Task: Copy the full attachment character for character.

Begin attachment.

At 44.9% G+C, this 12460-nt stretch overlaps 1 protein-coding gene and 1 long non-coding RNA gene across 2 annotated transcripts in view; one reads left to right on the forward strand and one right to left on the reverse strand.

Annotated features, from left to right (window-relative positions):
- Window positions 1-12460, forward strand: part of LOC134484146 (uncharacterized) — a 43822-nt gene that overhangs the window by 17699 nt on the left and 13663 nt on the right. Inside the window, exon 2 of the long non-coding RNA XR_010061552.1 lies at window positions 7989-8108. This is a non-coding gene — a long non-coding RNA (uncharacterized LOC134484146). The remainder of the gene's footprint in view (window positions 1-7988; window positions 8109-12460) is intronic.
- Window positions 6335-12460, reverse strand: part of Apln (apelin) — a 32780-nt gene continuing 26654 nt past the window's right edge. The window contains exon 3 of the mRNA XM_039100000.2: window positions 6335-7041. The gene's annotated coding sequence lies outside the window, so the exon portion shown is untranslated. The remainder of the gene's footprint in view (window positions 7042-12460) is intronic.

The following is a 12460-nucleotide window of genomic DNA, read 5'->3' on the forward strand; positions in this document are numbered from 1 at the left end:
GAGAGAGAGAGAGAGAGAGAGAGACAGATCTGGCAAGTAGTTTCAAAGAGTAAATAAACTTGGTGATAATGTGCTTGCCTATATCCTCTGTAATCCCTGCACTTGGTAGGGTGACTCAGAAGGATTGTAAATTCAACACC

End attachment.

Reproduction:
At 44.9% G+C, this 12460-nt stretch overlaps 1 protein-coding gene and 1 long non-coding RNA gene across 2 annotated transcripts in view; one reads left to right on the forward strand and one right to left on the reverse strand.

Annotated features, from left to right (window-relative positions):
- Window positions 1-12460, forward strand: part of LOC134484146 (uncharacterized) — a 43822-nt gene that overhangs the window by 17699 nt on the left and 13663 nt on the right. Inside the window, exon 2 of the long non-coding RNA XR_010061552.1 lies at window positions 7989-8108. This is a non-coding gene — a long non-coding RNA (uncharacterized LOC134484146). The remainder of the gene's footprint in view (window positions 1-7988; window positions 8109-12460) is intronic.
- Window positions 6335-12460, reverse strand: part of Apln (apelin) — a 32780-nt gene continuing 26654 nt past the window's right edge. The window contains exon 3 of the mRNA XM_039100000.2: window positions 6335-7041. The gene's annotated coding sequence lies outside the window, so the exon portion shown is untranslated. The remainder of the gene's footprint in view (window positions 7042-12460) is intronic.

The following is a 12460-nucleotide window of genomic DNA, read 5'->3' on the forward strand; positions in this document are numbered from 1 at the left end:
GAGAGAGAGAGAGAGAGAGAGAGACAGATCTGGCAAGTAGTTTCAAAGAGTAAATAAACTTGGTGATAATGTGCTTGCCTATATCCTCTGTAATCCCTGCACTTGGTAGGGTGACTCAGAAGGATTGTAAATTCAACACC